Major China-based polysilicon producer Xinte Energy is planning the world’s single largest polysilicon production complex.
The facility, slated for development near the city of Baotou, Inner Mongolia, would produce 200,000MT of polysilicon per annum.
Xinte Energy’s existing major hub for polysilicon production is an 80,000MT facility in Urumqi, Xinjiang.
The plans, which have yet to go through site selection and approval with the Baotou Municipal Government, include an initial polysilicon plant with an annual capacity of 100,000MT, requiring an investment of RMB8.0 billion (US$1.24 billion).
Should the project be ratified this year, Xinte does not expect any significant impact on the company’s operating performance in 2021.
However, after confirmation of the project and construction approval procedures are agreed, groundbreaking and construction could start within one month. The Phase I project is expected to take approximately 18 to 24-months to complete.
With global solar demand forecasted to increase significantly in 2021, reaching anywhere between 150GW to 200GW, polysilicon supply in China is limited with all major cost competitive producers having secured near-term supply contracts and are capacity-constrained until new polysilicon plants are built and ramped.
Market forecasters expect only around 150,000MT of new polysilicon capacity to come on-stream in 2021, with larger amounts not due until later in 2022 and beyond when global solar end market demand could be far exceeding 200GW per annum.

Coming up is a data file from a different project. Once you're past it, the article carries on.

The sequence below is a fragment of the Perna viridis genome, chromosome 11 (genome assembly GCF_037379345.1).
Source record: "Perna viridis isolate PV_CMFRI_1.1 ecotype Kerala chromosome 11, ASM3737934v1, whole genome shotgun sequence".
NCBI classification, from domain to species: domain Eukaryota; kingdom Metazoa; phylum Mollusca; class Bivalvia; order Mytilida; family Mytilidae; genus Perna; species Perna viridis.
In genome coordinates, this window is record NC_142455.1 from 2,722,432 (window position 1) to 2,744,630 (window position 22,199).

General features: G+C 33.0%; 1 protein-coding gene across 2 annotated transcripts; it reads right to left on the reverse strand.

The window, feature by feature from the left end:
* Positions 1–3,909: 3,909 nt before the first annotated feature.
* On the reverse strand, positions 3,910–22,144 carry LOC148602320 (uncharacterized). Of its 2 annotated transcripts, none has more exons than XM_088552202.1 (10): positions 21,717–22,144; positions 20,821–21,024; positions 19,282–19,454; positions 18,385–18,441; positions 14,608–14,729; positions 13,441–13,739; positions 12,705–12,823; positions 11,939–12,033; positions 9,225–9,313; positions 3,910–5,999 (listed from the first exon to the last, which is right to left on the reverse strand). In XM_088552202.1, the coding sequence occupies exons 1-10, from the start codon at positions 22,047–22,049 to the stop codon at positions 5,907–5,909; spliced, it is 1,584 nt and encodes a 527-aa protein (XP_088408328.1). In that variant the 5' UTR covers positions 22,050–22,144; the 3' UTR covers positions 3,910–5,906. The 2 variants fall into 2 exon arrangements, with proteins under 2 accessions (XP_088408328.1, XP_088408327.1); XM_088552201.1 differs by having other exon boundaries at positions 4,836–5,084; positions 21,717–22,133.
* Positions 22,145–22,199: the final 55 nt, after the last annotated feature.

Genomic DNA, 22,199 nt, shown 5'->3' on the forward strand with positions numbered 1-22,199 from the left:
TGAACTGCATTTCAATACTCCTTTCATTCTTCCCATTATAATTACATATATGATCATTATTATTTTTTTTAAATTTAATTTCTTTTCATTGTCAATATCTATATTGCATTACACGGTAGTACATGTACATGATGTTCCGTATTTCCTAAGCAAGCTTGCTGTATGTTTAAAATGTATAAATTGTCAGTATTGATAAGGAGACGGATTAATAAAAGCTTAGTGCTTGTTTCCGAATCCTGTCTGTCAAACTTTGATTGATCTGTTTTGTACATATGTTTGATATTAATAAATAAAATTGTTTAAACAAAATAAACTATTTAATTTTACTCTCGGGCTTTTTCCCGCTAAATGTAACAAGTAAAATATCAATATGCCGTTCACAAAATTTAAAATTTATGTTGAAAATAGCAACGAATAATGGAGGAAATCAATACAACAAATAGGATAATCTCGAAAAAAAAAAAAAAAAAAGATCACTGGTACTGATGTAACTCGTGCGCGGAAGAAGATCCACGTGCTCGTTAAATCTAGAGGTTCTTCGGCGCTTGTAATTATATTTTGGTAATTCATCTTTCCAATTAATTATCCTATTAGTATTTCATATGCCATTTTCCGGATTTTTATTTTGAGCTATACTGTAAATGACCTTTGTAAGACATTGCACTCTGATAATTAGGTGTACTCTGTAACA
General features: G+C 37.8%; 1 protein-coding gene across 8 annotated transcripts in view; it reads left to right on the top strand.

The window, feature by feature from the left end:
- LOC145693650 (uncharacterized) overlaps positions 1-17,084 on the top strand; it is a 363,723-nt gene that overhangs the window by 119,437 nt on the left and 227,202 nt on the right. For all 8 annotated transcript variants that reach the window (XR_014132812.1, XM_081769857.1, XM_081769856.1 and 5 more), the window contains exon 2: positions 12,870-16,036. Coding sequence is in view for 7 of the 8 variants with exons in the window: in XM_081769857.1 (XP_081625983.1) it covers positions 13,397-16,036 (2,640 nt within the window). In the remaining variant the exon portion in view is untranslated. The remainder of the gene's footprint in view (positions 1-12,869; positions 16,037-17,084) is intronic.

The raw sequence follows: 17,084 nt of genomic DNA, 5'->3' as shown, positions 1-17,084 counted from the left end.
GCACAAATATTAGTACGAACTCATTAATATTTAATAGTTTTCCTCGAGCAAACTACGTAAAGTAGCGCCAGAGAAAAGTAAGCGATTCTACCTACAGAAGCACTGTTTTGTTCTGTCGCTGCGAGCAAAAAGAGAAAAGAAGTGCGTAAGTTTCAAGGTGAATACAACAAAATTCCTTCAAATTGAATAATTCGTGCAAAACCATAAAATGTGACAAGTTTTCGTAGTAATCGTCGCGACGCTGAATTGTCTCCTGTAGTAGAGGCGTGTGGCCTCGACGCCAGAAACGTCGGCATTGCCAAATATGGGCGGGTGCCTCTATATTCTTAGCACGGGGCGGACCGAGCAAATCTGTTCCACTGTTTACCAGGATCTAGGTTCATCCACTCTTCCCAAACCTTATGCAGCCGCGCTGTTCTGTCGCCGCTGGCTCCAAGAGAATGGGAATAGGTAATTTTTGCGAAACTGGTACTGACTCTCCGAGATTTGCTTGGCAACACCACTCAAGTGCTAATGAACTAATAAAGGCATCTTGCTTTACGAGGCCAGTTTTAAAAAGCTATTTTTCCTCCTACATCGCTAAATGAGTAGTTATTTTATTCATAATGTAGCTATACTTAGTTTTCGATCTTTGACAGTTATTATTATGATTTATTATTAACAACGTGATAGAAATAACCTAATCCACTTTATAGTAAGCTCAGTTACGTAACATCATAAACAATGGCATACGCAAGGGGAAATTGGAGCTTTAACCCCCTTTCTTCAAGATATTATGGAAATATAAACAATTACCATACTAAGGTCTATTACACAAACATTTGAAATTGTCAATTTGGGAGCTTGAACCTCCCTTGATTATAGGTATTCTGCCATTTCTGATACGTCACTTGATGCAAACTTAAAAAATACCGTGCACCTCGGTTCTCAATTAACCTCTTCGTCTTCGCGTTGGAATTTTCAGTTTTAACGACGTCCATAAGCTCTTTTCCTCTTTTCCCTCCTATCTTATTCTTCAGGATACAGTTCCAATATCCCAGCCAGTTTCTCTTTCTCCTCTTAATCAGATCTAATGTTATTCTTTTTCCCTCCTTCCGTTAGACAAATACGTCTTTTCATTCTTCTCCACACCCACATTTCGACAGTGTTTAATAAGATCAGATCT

Average polysilicon prices (ASPs) have significantly increased since the second-half of 2020 due to capacity constraints. In reporting third quarter 2020 financial results, polysilicon producer Daqo New Energy said its ASP was US$9.13/kg in Q3 2020, compared to US$7.04/kg in Q2 2020.
Spot market ASPs have hit US$14/kg to US$15/kg in 2021. The strong pricing has led to higher wafer and solar cell prices, impacting margins for PV module manufacturers already being impacted from significantly higher PV glass costs, again due to capacity constraints in China.
The Phase I plans by Xinte include building its own power plants to feed the 100,000MT polysilicon plant. Xinte has previously built coal-fired power stations close to coal mines and transmitted electricity to the nearby production plant.
However, Xinte noted that the Baotou plant would require around 10GW of PV and wind power plants to provide electricity, which would be built in tandem with the plant needs.
Not surprisingly, Xinte noted that the second 100,000MT polysilicon plant would be built according to market demand after the initial plant was operational.
The carbon footprint of polysilicon production could become a major issue in relation to downstream PV power plant bidding and potential government policies in the EU, US and other countries, which would impact China-based PV module manufacturers abilities to compete on major overseas projects in the future under ‘Green New Deals’.